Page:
Artist Jacky Tsai gets his first solo exhibition in Los Angeles

FAD friend artist Jacky Tsai has just opened his first solo show in Los Angeles entitled “The Lost Angels,” at Corey Helford Gallery.

Jacky Tsai ‘The Retirement’ (lacquer carving on wood panel; 70.8 x 42 inches) FAD Magazine
Jacky Tsai ‘The Retirement’ (lacquer carving on wood panel; 70.8 x 42 inches)

Tsai is a London-based artist who learned his craft in Shanghai and honed it working alongside Alexander McQueen, where he developed the design for his floral skull motif. About to present his first solo exhibition at CHG, Tsai is famed for designing compelling art pieces using carved lacquer ware, a rapidly disappearing traditional craft. “The Lost Angels” feature a broad range of Tsai’s signature techniques in lacquer, porcelain, mixed media painting and prints, all focused on a clash between East and West in material and subject matter. Tsai has spent a considerable time perfecting his process and finding the balance between the Chinese traditional lacquer work and pop art imagery. “I feel my work is much more mature after many years practice. I’ve transferred my Superheroes series from the traditional lacquer carving to the modern acrylic canvas work. This is a quite brave move for me, and make this series very unique,” he says of his new work.

The exhibition notably debuts additions to Tsai’s ongoing series “Floral Skull,” with a set of exclusive lenticular prints representing themes of beauty, decay, and rebirth, as well as his “Superheroes” series. In the canvas edition of “One Night in Macau,” Superman has a bad night at the roulette wheel, just as the pound he represents also suffers a post-Brexit slump. In “The Puppets,” Tsai illustrates a Chinese puppet master pulling the strings of western superheroes, perhaps mocking the paranoia of the U.S., or the propaganda of China itself.

Jacky Tsai ‘Chinese Floral Skull, Yellow Lenticular’ (31.5 x 31.5 inches) FAD magazine
Jacky Tsai ‘Chinese Floral Skull, Yellow Lenticular’ (31.5 x 31.5 inches) FAD magazine

“Superheroes” is the series that introduced the Chinese craftsmanship Tsai has become known for, combining Roy Lichtenstein-esque comic book figures in traditional Chinese scenes. The exhibit’s 6-ft masterpiece, “Golden Fortune Tree,” features characters Batman, Superman and Wonder Woman at the center battling it out in an expansive Chinese landscape. The vibrant piece is made using a 3,000-year-old technique in which several dozen layers of lacquer are applied by hand to a wood panel into which images have been painstakingly engraved.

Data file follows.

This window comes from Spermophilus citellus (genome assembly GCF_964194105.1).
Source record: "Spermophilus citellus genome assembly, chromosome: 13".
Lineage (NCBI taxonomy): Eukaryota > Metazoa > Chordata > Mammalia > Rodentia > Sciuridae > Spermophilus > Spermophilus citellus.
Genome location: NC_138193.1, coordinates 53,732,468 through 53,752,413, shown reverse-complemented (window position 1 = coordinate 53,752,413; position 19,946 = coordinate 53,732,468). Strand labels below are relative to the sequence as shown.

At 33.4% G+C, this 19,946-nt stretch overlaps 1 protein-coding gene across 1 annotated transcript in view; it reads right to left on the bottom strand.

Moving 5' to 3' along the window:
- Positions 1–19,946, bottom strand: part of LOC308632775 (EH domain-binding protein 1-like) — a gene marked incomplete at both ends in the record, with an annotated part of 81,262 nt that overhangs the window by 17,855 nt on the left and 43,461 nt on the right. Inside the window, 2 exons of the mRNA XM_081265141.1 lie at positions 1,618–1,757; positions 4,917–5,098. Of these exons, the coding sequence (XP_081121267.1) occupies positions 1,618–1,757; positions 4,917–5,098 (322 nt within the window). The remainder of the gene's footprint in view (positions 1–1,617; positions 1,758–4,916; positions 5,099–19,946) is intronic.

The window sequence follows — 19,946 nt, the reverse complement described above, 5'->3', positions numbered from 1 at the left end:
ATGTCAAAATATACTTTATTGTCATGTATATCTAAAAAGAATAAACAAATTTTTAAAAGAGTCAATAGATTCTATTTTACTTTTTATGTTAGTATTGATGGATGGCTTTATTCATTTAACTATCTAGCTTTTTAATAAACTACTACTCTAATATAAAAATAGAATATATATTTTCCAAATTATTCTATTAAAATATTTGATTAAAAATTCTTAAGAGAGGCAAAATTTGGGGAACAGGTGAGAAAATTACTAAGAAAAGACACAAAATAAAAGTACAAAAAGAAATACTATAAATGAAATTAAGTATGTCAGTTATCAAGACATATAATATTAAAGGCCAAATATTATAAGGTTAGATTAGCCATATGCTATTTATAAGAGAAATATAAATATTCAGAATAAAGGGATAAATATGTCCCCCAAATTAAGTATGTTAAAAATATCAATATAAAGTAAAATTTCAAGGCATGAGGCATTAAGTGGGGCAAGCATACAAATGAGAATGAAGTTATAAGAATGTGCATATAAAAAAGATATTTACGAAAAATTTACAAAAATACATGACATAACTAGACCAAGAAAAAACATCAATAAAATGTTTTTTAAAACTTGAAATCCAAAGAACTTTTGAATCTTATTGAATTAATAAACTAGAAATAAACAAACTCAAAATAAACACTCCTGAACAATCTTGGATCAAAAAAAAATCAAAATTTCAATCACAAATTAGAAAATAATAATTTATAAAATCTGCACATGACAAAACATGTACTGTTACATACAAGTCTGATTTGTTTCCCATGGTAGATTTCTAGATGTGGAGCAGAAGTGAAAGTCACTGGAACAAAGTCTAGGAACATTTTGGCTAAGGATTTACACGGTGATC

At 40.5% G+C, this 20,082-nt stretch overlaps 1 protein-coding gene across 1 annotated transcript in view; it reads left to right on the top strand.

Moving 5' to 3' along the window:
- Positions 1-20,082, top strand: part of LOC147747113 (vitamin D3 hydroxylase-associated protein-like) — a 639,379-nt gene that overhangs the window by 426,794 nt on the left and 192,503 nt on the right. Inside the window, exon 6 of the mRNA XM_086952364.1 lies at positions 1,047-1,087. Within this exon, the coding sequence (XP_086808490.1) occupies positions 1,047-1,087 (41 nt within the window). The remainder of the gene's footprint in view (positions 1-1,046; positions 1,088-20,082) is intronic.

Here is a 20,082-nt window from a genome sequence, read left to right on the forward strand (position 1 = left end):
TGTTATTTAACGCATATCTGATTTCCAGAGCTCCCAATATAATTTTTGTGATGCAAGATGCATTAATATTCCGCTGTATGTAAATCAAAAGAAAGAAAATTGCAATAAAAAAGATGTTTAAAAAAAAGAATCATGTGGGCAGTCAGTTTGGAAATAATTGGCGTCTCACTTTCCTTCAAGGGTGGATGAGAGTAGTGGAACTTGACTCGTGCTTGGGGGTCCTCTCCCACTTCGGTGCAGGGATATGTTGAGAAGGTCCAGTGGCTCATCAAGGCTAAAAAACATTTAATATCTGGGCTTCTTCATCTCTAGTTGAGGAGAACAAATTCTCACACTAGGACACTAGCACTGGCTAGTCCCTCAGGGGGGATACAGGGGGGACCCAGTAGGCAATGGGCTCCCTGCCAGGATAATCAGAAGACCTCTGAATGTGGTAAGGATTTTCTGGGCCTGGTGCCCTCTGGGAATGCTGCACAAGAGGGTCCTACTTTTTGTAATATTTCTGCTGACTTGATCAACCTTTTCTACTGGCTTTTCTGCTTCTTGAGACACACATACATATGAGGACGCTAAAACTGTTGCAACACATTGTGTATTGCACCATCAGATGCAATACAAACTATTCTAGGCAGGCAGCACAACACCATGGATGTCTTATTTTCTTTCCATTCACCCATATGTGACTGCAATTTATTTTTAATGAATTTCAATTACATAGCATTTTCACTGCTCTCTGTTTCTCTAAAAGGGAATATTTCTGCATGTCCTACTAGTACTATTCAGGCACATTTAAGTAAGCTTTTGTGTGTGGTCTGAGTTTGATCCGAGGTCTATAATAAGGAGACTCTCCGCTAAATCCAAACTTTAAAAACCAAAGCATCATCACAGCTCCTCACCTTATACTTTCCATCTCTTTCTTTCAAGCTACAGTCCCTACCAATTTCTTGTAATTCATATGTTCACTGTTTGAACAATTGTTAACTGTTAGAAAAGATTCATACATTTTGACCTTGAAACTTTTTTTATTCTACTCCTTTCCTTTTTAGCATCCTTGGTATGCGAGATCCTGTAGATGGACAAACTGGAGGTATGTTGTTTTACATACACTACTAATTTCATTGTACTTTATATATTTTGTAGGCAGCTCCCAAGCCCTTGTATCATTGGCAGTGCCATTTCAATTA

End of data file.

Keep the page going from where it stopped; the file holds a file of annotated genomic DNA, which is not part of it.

Jacky Tsai ‘One Night in Macau’ (acrylic and gold leaf on linen; 51 inches diameter) FAD Magazine
Jacky Tsai ‘One Night in Macau’ (acrylic and gold leaf on linen; 51 inches diameter)

Tsai shares,

“All the heroes are angels from the East and West and are disappearing or dying. In my view, superheroes are normal people as well; they are not always invincible, they have to face the depression, defeat, retirement, eventually face to the death, disappear in the world, then be reborn again from the death. I hope they will be reborn come together to tackle all the problems in this crucial world.”

Jacky Tsai “The Lost Angels,” on until November 28th Corey Helford Gallery www.coreyhelfordgallery.com

About The Artist:

Chinese artist Jacky Tsai creates distinctive works with an inventive approach to traditional materials and craftsmanship. Working to establish balance and harmony between cultural extremes, his unique style of working references both western pop art and eastern artistry as he strives to re-invent a concept of beauty that’s welcomed by viewers from all cultural heritages.
Early on in his career, Tsai was perhaps best known as the creator behind British fashion designer Alexander McQueen’s floral skull emblem that went on to become one of the most iconic symbols of the global fashion industry. This image, which saw the artist use a bloom of plants to make up the skull motif, exemplifies Tsai’s vision of working to dispel attitudes of fear and superstition prevalent in Chinese culture with regards to the perception of death, and instead encourage the emergence of beauty in decay and ideas of rebirth.

Eager to spread his aspiration, Tsai works across various mediums, including installation, sculpture, painting, printmaking, collage, embroidery, Chinese lacquer carving, porcelain and illustration. In 2015, he became the first Chinese artist to show with the Fine Art Society, London’s oldest commercial gallery on Bond Street, where he has since staged two solo exhibitions.

Alongside his art working practice, Tsai has kept an ongoing presence in the fashion industry and 2013 saw the launch of his very own fashion label “Jacky Tsai,” which has seen him collaborate with high-end mega department stores such as Harvey Nichols and Lane Crawford. In 2014, Tsai joined forces with internationally acclaimed Chinese luxury brand Shanghai Tang. Launched globally in May 2014, the collection was significantly praised by consumer and critics worldwide.

About Mark Westall

Mark Westall is the Founder and Editor of FAD magazine, ' A curation of the world’s most interesting culture' [PLUS] Art of Conversation: A tri-annual 'no news paper' AofC - Issue 1 Autumn 2018